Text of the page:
Wednesday, 23 June 2010

A Bridge Too Far

"Wasn't Fluffy Positivity a Bond Girl?" - Scott, yesterday.

Fluffy Positivity post mentioned the new Flames of War boardgame "A Bridge Too Far", the stand alone boardgame version of their Market Garden campaign set. I have some moral qualms about FoW, mainly because the game and it's creators seem to have a puerile, morally dubious and outright embarassing mancrush on the Late War Germans and SS in particular which reached, for me at least, a nadir with their releases of SS themed d6 - complete with your choice of favourite SS Division insignia on the six face. Classy. Why don't you show the courage of your convictions and release proper swastika dice instead of wimping out with the Luftwaffe balkenkreuz?

(Oops, Fluffy Positivity's twin sister Spiky Negativity - the mardypants one who wears too much mascara - has crept in. Back to normal service right about now....)

Which makes it amusing that in both games of this last night, the SS infantry troops were complete rubbish.

ABTF is a traditional board wargame albeit with nice plastic meeples and a modern standard of presentation. The long board forces the allies to fight two seperate battles - undersupplied paras in the north and strong armoured columns entering from the south which suffer badly from easily cut lines of supply. Bridges and towns are all rated with victory points and victory is determined by totting these up at the end of the 5th and final turn.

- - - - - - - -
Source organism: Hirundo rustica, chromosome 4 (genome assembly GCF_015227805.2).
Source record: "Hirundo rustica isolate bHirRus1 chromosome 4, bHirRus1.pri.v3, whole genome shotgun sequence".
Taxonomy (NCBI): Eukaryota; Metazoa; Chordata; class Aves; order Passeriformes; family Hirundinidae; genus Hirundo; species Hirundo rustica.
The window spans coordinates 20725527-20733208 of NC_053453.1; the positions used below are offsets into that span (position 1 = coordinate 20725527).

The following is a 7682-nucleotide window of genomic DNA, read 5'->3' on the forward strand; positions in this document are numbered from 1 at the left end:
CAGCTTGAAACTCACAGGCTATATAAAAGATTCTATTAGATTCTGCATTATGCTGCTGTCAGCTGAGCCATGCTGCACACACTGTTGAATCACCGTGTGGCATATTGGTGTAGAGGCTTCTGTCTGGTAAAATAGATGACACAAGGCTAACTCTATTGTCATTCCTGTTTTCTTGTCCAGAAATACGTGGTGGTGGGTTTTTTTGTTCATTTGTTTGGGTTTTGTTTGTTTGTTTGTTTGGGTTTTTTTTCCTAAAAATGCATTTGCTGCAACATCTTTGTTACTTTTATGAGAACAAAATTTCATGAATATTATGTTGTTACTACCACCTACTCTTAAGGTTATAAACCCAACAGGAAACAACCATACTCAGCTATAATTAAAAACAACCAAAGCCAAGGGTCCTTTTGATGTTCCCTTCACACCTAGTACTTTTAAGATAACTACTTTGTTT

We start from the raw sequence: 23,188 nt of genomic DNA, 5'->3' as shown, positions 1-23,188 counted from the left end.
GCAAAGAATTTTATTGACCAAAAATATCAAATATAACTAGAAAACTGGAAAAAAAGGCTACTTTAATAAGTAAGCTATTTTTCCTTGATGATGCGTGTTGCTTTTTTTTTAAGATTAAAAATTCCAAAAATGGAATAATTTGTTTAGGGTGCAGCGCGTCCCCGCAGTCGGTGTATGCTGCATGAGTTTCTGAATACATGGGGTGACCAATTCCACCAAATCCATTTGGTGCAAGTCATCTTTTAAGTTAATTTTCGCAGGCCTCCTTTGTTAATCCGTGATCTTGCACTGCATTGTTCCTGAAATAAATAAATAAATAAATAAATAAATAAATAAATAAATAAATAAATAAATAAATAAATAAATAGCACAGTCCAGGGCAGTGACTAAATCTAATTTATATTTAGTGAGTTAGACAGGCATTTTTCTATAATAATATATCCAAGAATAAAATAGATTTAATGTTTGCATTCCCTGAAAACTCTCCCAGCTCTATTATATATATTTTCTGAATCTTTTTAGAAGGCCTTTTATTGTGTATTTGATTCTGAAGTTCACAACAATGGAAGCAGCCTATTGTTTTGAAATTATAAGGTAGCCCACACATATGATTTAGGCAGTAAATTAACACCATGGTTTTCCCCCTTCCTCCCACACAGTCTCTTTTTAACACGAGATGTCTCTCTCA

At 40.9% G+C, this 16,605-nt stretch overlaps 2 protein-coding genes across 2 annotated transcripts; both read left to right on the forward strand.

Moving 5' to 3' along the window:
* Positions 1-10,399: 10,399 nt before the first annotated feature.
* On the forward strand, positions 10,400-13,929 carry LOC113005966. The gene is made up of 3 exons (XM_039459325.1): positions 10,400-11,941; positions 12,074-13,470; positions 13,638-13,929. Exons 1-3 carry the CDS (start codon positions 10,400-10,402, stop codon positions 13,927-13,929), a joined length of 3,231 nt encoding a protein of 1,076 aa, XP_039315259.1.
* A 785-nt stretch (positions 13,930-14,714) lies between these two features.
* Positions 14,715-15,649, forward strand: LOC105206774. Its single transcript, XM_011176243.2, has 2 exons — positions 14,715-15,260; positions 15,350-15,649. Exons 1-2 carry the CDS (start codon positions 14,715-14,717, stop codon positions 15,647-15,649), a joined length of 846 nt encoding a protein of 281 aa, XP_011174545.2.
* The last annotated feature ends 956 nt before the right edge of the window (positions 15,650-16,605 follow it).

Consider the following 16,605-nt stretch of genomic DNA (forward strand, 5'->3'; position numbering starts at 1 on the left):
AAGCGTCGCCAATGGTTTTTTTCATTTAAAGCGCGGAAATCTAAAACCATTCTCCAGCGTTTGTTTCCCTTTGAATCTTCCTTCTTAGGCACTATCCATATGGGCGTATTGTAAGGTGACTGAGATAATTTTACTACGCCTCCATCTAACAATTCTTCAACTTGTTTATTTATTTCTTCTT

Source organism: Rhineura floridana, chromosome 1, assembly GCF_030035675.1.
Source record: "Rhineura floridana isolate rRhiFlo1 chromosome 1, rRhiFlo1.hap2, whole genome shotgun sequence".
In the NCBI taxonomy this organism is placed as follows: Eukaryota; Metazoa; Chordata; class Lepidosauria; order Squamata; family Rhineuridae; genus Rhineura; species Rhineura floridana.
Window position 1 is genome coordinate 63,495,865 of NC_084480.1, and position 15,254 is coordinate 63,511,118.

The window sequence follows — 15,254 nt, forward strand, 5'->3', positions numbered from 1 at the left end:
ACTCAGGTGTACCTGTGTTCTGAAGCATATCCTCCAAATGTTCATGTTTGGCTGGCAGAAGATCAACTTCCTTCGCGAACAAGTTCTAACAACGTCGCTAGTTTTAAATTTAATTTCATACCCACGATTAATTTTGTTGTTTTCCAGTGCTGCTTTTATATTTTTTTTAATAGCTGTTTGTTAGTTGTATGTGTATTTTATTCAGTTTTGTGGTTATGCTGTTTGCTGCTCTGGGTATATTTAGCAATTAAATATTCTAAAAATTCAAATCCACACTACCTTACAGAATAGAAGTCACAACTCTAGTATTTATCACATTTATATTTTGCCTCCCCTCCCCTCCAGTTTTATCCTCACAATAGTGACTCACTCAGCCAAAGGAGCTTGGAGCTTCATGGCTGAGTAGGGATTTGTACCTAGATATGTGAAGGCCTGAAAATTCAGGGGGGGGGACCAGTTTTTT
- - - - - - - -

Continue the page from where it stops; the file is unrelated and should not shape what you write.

There are a couple of neat mechanisms which impressed both Scott and myself.

The number of battles per turn is capped at a random number. The two sides dice off for initiative and the winner picks where the next battle will be - battles being zone to zone. This means that not all potential battles fire up in a turn and the initiative winner will fight where he wants, not where the enemy wants. I got stuffed badly here as the Allies on Turn 5, wanting to do nothing more than hold Arnhem and Nijmegen and pick up a few empty bridges but Scott kept winning the initiative and using the limited number of battles to both force me out of both my key objectives and prevent me from attacking the other bridges that I wanted.

Also you can attack from empty zones. It is assumed that all zones contain troops of one side or another, the little meeples only represent large or crack formations. Empty zones get no bonus on a 2d6 roll for combat, meeples do depending upon terrain being attacked into - for example Brit/American/Polish paratroops get +2 in Open terrain, Shermans +3 in Open but +1 in Town etc. This means that no zone adjacent to an enemy zone is ever really safe and the Allied supply lines are very vulnerable.

We got two games in, swopping sides and Scott won both times even if pushing me out of Arnhem and Nijmegen "at the death" was a bit fluky. Very good game, look forwards to introducing it to the rest of the Stourbridge lot and getting more play in.

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